We Need To Find Solutions in Housing
We need to find solutions in housing
There is a growing consensus that the most immediate economic challenge facing our region, province and nation is securing new growth in housing. Without sufficient room for people to live, neither communities nor businesses can grow.
I’m hearing this from our member businesses on a regular basis, because lack of housing is impacting people’s lives and the economy on a measurable scale.
You can see the impact in trends from increasing homelessness and poverty to slowing immigration, labour force development and population growth.
We’re at the point where businesses are finding it difficult to attract workers to our region, because when prospective employees look on the Internet for apartments to rent or homes to buy, they can’t find anything.
It is critically important that governments at all levels deploy a creative and co-ordinated response to the housing crisis today, because it will be several years before we see any results.
David Campbell, the principal economist at Jupia Consultants, recently authored a report that illustrates the nature and scale of New Brunswick’s housing challenge. Between July 2021 and July 2023, New Brunswick’s population grew by more than 41,000 people. That’s as much growth in two years as our province experienced in the 37 years between 1979 and 2016.
Housing starts – the construction of new houses and apartments – have actually been growing in New Brunswick since 2016; they just haven’t been growing fast enough to keep up with the sudden increase in demand.
And it’s not just growth in the population that is driving demand; demographics plays a role too.
New Brunswick’s increasingly large number of college-age students, working singles, new immigrants and downsizing seniors has raised the demand for rental apartments and will continue to do so. Keeping up with demand is going to require an unprecedented effort by governments and property developers.
According to Campbell’s calculations, if Saint John can sustain moderate population growth of 1.5 per cent per year, the city “will require an unprecedented level of new housing construction eclipsing the 1960s and 1970s when there were over 900 new houses constructed per year.” In a fast-growth scenario of two per cent annual increases in the city’s population, our region will need to sustain more than 1,500 new starts per year, including apartments and stand-alone houses.
To put these figures in perspective, New Brunswick’s population has been growing at the phenomenal rate of 2.9 per cent a year; and here in Saint John, there were only 608 housing starts in 2022 and there will be only 670 projected housing starts for 2023.
In August, there were only 69 apartments, condominiums and homes under construction in the Saint John region, stretching from Charlotte County past Hampton and St. Martins. None were in the South End. There were only five on the West Side and nine on the East Side. Millidgeville, which has been green-lit for increased residential development by city planners, has just 31 housing units under construction. The rest of the month’s new housing starts are all in outlying areas.
At the rate we have been building new dwelling spaces in greater Saint John, we’re falling nearly 1,000 units further behind the market demand for housing each year.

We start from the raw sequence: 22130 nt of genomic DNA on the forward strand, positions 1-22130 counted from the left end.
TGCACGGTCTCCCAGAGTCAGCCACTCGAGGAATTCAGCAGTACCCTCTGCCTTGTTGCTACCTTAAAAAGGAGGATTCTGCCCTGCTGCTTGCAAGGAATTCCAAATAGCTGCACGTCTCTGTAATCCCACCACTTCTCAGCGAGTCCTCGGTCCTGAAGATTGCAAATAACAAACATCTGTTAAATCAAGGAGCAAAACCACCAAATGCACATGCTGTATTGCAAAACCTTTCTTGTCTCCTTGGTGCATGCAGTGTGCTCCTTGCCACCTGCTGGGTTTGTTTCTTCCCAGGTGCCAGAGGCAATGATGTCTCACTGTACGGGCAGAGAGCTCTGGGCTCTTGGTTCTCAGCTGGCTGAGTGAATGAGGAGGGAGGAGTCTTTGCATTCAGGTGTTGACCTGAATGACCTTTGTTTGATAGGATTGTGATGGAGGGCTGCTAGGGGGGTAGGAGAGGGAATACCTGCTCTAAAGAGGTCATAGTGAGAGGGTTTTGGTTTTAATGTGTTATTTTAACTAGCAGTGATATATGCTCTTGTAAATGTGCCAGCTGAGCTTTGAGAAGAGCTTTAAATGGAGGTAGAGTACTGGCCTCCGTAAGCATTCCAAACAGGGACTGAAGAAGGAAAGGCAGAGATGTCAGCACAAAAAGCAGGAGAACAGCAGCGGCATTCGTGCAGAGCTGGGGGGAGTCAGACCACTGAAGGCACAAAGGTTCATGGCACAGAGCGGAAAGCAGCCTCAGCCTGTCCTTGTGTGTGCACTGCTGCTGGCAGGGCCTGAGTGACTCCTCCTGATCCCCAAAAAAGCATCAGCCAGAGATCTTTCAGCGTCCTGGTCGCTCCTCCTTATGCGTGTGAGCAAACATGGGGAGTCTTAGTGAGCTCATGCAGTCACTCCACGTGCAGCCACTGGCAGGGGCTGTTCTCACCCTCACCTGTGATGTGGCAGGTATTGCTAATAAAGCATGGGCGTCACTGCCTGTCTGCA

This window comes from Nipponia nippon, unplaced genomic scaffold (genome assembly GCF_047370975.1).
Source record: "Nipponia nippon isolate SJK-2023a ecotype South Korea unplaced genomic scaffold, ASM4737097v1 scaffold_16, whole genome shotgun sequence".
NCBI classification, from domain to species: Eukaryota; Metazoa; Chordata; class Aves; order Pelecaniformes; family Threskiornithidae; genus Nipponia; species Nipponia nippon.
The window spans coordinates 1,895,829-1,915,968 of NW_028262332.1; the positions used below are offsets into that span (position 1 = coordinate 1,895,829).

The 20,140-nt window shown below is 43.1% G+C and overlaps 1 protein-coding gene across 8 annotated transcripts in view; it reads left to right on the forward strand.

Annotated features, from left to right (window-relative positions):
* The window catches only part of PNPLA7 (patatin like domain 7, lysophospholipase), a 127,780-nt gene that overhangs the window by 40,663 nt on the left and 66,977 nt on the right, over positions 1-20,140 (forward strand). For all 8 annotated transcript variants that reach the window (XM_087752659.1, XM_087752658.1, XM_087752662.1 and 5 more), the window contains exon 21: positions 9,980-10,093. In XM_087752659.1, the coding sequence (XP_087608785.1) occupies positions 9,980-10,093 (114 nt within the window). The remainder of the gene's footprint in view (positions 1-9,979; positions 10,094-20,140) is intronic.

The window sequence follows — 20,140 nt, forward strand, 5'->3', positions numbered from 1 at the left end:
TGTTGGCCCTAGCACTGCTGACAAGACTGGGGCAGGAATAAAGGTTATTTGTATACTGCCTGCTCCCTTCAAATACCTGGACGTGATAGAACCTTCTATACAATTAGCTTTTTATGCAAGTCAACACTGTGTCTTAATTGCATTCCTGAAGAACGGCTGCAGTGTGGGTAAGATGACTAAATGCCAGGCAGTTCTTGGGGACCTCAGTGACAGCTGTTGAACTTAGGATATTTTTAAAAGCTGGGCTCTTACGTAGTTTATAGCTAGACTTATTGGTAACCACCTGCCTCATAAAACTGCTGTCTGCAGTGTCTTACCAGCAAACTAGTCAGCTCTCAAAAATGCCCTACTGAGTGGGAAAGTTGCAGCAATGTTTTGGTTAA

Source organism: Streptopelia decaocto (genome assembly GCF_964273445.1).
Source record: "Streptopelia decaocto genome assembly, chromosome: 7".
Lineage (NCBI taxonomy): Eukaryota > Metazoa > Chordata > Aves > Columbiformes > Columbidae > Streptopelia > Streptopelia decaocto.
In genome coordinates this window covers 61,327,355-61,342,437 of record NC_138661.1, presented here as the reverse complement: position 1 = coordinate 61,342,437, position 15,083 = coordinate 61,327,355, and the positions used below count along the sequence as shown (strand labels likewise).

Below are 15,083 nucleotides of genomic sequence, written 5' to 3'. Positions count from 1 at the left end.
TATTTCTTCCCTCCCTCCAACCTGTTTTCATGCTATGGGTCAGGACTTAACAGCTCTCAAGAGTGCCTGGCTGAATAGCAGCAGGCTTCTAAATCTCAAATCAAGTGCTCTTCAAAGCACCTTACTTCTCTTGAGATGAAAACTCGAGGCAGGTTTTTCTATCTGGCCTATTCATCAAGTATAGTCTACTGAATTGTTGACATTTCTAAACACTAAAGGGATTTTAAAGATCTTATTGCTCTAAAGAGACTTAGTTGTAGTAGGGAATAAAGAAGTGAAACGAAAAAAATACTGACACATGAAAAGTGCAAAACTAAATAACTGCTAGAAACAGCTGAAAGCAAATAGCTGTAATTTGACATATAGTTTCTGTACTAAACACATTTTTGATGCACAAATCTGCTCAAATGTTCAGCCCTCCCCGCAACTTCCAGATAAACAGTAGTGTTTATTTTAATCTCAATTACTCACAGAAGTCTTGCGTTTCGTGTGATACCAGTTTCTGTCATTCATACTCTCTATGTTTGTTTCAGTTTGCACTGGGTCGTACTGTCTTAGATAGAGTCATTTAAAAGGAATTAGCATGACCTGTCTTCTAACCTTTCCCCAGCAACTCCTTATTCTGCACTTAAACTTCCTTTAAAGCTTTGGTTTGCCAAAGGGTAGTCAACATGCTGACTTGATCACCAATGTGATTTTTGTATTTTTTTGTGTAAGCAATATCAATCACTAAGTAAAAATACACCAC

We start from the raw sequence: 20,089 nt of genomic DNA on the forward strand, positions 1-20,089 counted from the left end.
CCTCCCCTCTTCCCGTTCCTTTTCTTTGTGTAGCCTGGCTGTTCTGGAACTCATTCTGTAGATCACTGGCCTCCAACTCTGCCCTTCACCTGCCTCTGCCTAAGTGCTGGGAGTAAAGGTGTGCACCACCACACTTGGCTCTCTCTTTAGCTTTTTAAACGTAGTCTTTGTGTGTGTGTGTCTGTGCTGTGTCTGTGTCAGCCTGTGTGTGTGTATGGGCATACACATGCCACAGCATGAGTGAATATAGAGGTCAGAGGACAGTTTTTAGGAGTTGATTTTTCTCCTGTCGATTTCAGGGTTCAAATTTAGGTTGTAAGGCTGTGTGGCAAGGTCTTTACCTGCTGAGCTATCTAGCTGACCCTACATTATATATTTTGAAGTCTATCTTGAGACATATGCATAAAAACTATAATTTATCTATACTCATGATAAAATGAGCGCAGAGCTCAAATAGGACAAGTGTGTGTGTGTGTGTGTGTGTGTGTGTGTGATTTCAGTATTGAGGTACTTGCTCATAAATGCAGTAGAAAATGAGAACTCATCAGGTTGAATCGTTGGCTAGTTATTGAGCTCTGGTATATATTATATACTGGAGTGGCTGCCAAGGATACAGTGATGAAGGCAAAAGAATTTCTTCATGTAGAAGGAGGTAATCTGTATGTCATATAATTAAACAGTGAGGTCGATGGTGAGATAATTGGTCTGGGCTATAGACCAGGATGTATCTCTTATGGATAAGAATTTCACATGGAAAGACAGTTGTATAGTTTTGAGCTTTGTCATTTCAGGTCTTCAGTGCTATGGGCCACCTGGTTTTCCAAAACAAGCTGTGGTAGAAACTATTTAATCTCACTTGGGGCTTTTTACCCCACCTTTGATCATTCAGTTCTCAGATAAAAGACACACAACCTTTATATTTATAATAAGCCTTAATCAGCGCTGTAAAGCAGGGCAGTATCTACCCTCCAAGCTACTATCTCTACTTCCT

The federal government has admitted its culpability in the housing crisis and recently offered a partial solution: it is pledging to remove federal sales tax on the construction of new apartment buildings for renters. It’s also going to require local governments to end exclusionary zoning and encourage building apartments near public transit in order to have their federal Housing Accelerator Fund applications approved.
This is a good start, but all levels of government need to build upon it, and quickly.
Saint John has an affordable housing action plan to deal with issues such as preserving and improving existing housing stock, expanding the supply and range of affordable housing options, and leveraging new partnerships and resources. Our region is in a good position to move quickly as new housing incentives are created, provided the city continues to improve the zoning process and reduce the number of bureaucratic hurdles developers must clear to get shovels in the ground.
The Province of New Brunswick also needs to act. It could start by agreeing to the federal government’s call for provinces to drop the provincial portion of the HST on construction of rental properties, matching the federal tax break.
And let’s not forget those enormous budget surpluses that the Province of New Brunswick has been accumulating, year after year. New Brunswick today has greater capacity than many other provinces to make direct, strategic investments that incentivize the construction of news homes and apartments. It should do so, as soon as possible.
The housing crisis isn’t going to be an easy problem to resolve. Global supply chains for construction materials and equipment are still operating on a hit-or-miss basis.
Across the board, construction has been slowed by a shortage of skilled tradespeople. And, with rental space in short supply, recruiting workers from other provinces and countries will continue to be a challenge. So governments need to be prepared for slow progress at first, and engage with the construction industry so that the obstacles to housing growth can be overcome.
We need more money pumped into affordable housing, and we need policies that act with enough urgency to get units built quicker. When more affordable units get occupied, more market units will become available, and the pressure will start to ease, allowing our region to grow.
David Duplisea is Chief Executive Officer of the Saint John Region Chamber of Commerce. His commentary appears monthly.